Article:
As Aang makes his way across the world, he’s pursued by Zuko, who was banished by his father after going against his wishes during a war meeting. Capturing the Avatar is the only way Zuko can return home and regain his honor. Torn between his own conscience and the expectations of his father, Zuko is moody, depressive, self-doubting, insecure — all the hallmarks of the classic anime protagonist. Eventually, Zuko turns his back on his father and joins Aang’s rebellion.
Television during the so-called War on Terror was chock-full of stories about two sides locked in existential battle. Some were insightful, such as Battlestar Galactica; others were tumescently jingoistic, like 24. But Avatar: The Last Airbender was unique in the way it presented Aang and Zuko less as opponents in a contest and more as threads of a single story. Good and evil was not a matter of which flag you saluted, but of the friends you made. At a time when so much media depicted the wars in the Middle East as the very clash of civilizations that Donald Rumsfeld and his ilk sold them as, Avatar was telling a story about the children of warring nations coming together to save the world.
It’s a story that remains relevant today, and also acquires new resonance. When it originally aired, one could see Aang and Zuko as proxies for the two sides of the Iraq War, setting aside the animosities handed down to them by their elders. Today, in the wake of the 2008 financial crash, Aang resembles the downwardly mobile masses while Zuko looks an awful lot like the one percent: rich, privileged, and miserable, forever failing to live up to the demands of his billionaire dad. By refusing his father to join Aang’s cause, Zuko lives out a role that, in the age of income inequality, is all too rare: the class traitor. Rather than go to Harvard and get a job at a hedge fund, Zuko drops out and takes to the streets.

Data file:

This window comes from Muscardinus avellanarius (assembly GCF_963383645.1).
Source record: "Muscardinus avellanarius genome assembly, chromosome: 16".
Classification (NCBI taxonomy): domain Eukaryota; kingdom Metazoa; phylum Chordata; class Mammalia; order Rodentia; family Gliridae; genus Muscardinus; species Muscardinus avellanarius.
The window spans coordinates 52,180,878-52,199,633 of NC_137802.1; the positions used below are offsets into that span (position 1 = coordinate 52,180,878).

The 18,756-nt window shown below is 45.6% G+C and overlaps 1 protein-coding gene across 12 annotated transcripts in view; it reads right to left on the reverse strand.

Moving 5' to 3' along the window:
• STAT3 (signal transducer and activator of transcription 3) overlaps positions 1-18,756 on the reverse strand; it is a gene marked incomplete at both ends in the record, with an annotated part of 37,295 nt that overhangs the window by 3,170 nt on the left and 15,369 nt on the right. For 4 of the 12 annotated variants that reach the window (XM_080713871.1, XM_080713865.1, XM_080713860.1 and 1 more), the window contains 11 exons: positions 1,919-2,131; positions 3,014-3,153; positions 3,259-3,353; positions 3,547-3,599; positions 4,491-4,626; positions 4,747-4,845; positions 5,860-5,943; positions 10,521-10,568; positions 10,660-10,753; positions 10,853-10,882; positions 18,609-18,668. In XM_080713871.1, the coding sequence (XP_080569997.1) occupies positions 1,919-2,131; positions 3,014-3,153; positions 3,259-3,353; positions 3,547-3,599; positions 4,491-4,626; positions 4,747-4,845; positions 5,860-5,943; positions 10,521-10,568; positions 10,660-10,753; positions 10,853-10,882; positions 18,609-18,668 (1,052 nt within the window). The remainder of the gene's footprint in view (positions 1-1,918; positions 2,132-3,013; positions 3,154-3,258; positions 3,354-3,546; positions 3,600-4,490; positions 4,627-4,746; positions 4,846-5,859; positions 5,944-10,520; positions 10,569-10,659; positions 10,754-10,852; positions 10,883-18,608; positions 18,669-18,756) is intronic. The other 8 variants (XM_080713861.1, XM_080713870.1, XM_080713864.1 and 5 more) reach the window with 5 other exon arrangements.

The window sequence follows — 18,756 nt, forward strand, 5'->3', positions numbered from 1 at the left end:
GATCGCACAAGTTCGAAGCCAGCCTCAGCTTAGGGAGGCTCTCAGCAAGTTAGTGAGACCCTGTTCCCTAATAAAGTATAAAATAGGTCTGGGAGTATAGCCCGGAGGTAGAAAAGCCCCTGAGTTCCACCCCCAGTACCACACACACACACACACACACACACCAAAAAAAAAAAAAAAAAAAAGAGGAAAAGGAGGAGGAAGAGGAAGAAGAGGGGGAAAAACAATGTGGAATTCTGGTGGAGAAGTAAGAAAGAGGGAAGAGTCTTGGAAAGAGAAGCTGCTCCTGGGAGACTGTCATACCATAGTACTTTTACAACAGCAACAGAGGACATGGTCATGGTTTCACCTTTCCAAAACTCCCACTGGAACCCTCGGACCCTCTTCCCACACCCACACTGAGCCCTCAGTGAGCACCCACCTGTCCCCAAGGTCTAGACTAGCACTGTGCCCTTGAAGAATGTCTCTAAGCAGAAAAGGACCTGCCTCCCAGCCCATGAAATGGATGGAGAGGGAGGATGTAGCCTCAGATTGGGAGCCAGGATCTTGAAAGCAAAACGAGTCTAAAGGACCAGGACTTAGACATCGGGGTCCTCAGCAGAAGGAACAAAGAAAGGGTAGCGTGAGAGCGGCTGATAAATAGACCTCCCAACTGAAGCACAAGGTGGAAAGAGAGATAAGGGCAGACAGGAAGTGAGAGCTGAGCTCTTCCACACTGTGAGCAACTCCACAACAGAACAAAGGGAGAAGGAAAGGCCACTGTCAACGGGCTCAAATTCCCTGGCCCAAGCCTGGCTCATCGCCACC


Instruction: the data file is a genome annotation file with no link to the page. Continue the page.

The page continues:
For that matter, the Fire Nation looks even more like the U.S. than when it first aired. If the Empire of Star Wars was George Lucas’s analog for the U.S. invading Vietnam, then the Fire Nation is DiMartino and Konietzko’s means of depicting the country’s penchant for expanding its empire across the globe. Rather than stay in harmony with the other elements, the Fire Nation uses fire-bending to overrun and destroy every other way of life. The cost of endless war and ruthless expansion, Avatar: The Last Airbender says, are children like Zuko: unloved by demanding fathers, forever seeking their acceptance. The way out of this bind comes from realizing that those who call themselves family are sometimes the enemy, while those who have been branded your enemy are, in fact, your friends.
It is deeply meaningful that Avatar: The Last Airbender, an American show, makes this point by drawing on a Japanese art form. The atomic bomb, that traumatic event that inspired so much anime, was dropped by the U.S. after all. Fifty-six years after Hiroshima, New York City was attacked by Al Qaeda, an event the U.S. neither anticipated nor understood. But by looking to anime, a genre created by a country that was once the U.S.’s enemy, Avatar was able to speak to that trauma with a level of honesty and moral clarity unmatched by other stories of the time. Today, thanks to the global reach of Netflix, there are children watching the show for the first time. Some of them may live in countries that the U.S. government considers its enemies. For them, the story of Aang and Zuko, of enemies becoming friends, may acquire a new resonance that boring old adults, the ones who hand war down like a family heirloom, can’t even imagine.